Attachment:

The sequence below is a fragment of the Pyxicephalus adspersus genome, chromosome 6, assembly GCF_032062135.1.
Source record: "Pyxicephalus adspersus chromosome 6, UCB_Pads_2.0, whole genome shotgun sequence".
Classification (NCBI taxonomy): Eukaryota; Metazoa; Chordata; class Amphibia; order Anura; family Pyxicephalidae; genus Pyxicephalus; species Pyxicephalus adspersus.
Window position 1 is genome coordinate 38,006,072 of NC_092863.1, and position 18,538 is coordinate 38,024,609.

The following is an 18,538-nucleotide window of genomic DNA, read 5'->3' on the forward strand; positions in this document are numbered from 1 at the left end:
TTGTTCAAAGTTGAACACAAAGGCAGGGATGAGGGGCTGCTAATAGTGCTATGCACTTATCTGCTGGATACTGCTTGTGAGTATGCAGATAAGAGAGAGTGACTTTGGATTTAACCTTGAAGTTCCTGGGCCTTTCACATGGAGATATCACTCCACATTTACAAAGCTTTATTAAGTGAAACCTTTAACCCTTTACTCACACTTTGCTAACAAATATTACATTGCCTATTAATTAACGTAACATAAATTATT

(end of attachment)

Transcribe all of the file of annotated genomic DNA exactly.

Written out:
The sequence below is a fragment of the Pyxicephalus adspersus genome, chromosome 6, assembly GCF_032062135.1.
Source record: "Pyxicephalus adspersus chromosome 6, UCB_Pads_2.0, whole genome shotgun sequence".
Classification (NCBI taxonomy): Eukaryota; Metazoa; Chordata; class Amphibia; order Anura; family Pyxicephalidae; genus Pyxicephalus; species Pyxicephalus adspersus.
Window position 1 is genome coordinate 38,006,072 of NC_092863.1, and position 18,538 is coordinate 38,024,609.

The following is an 18,538-nucleotide window of genomic DNA, read 5'->3' on the forward strand; positions in this document are numbered from 1 at the left end:
TTGTTCAAAGTTGAACACAAAGGCAGGGATGAGGGGCTGCTAATAGTGCTATGCACTTATCTGCTGGATACTGCTTGTGAGTATGCAGATAAGAGAGAGTGACTTTGGATTTAACCTTGAAGTTCCTGGGCCTTTCACATGGAGATATCACTCCACATTTACAAAGCTTTATTAAGTGAAACCTTTAACCCTTTACTCACACTTTGCTAACAAATATTACATTGCCTATTAATTAACGTAACATAAATTATT